I trust you had an enjoyable and productive Constitution Day on Tuesday. Mine was nice, thanks for asking.
As you know, an act of Congress made Constitution Day a holiday, though not one when you get to take the day off. There also, best I can tell, were no mattress sales. (And remember, if you don’t buy a new mattress every couple of weeks you will be eaten by vermin while you sleep.)
Federal law requires all publicly funded schools to observe Constitution Day, commemorating its signing Sept. 17, 1787, by teaching something about our nation’s guiding document. The Texas chapter of the American Board of Trial Advocates takes it to an impressive level with its James Otis Lecture Series, which brings high-achieving high school kids to the Capitol for activities.
FYI, Otis was a colonial-era lawyer credited with popularizing the concept of “A man’s home is his castle” as he railed against the Brits’ warrantless searches. Otis also said, “Taxation without representation is tyranny.” He also said, “I hope when God Almighty in his righteous providence shall take me out of time into eternity that it will be by a flash of lightning.”
Otis, 58, died in 1783, struck by lightning.
This year’s lecturer was H.W. Brands, the celebrated author and University of Texas professor.
“It was just the work of a bunch of guys,” Brands said of the Constitution, which remains an amazing guiding document, even as we argue about whether the founders had the Internet and automatic weapons in mind when they endorsed free speech and the right to bear arms.
The students got copies of the U.S. Constitution, which Brands told them is a “slim little pamphlet,” while the Texas Constitution is “a big fat book.”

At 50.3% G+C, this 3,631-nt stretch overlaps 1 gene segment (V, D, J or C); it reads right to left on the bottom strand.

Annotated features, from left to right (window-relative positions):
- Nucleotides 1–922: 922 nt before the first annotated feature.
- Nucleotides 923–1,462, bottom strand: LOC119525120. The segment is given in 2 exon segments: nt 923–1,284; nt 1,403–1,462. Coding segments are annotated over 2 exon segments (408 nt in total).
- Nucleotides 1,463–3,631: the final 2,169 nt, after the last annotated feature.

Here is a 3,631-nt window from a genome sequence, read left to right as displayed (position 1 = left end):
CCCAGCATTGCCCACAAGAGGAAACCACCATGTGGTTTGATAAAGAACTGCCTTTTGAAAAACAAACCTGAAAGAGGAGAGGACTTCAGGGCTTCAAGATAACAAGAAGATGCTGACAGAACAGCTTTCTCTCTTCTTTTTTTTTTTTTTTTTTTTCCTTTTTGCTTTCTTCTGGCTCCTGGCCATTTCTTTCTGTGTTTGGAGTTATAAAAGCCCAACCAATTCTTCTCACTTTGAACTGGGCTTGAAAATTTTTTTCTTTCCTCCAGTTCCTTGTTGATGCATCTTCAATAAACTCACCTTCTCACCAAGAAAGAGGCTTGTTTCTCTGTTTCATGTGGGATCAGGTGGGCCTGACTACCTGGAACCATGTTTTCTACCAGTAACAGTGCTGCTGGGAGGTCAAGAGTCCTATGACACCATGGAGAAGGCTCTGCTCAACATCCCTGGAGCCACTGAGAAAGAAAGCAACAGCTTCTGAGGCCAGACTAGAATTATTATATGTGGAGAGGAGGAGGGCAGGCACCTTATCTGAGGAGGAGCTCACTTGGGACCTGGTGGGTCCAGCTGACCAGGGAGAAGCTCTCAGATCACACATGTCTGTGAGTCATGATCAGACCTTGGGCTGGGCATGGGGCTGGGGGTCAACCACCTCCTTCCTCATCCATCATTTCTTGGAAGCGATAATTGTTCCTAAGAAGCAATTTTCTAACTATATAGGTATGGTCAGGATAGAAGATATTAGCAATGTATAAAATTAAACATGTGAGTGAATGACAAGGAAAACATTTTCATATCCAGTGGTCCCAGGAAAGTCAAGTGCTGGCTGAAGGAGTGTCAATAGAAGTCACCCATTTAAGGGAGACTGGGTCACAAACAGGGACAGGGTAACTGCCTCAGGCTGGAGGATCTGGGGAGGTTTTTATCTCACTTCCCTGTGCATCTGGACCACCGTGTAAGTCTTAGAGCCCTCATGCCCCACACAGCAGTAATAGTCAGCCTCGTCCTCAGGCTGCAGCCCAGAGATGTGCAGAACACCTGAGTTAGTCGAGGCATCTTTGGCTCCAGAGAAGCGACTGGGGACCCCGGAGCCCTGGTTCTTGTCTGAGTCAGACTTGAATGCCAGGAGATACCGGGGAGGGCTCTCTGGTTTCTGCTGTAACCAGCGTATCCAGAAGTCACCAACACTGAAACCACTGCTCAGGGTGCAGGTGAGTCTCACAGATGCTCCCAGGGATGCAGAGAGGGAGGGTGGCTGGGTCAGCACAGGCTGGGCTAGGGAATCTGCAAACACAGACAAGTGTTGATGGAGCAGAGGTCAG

“It’s one of the secrets of success of the United States Constitution,” Brands said of its relative brevity.
State constitutions tend to be longer than the federal document and Texas’ is among the longest, with 474 amendments and nine more pending on the Nov. 5 ballot. You’re doing your homework on those, aren’t you?
There are some important items on that ballot — including a water plan for the state. And then there’s stuff like Proposition 2, stuff that results from a too-long, overly-detailed Constitution that includes stuff that should be in statute, not a constitution.
Prop 2 on the Nov. 5 ballot says: “The constitutional amendment eliminating an obsolete requirement for a State Medical Education Board and a State Medical Education Fund, neither of which is operational.”
The ever-vigilant League of Women Voters of Texas tells us that state Rep. Dan Branch, R-Dallas, sponsor of the proposed amendment, has said the board “was ineffective in its time and, as a result, has been idle since 1988.” The amendment, he said, “will trim our sprawling Constitution and finally eliminate an agency that the Sunset Commission advised us to abolish 25 years ago.”
And then there’s Prop 8: “The constitutional amendment repealing Section 7, Article IX, Texas Constitution, which relates to the creation of a hospital district in Hidalgo County.”
I sense some indecision on this one. I hear a collective “Huh?” out there in that magic place we call voterland. Prop 8 actually is an unamendment, not an amendment, because it would remove an amendment voters added in 1960. It’s up to you to decide the future of the Hidalgo County hospital district, even though some of you have no idea where Hidalgo County is.
This is a great process, isn’t it?
Here’s an early warning: If you’re not already registered to vote, you have until Oct. 7 to do so to qualify to cast your ballot Nov. 5.
Alabama’s got the longest state constitution. We’ve got another chance coming up to add to ours.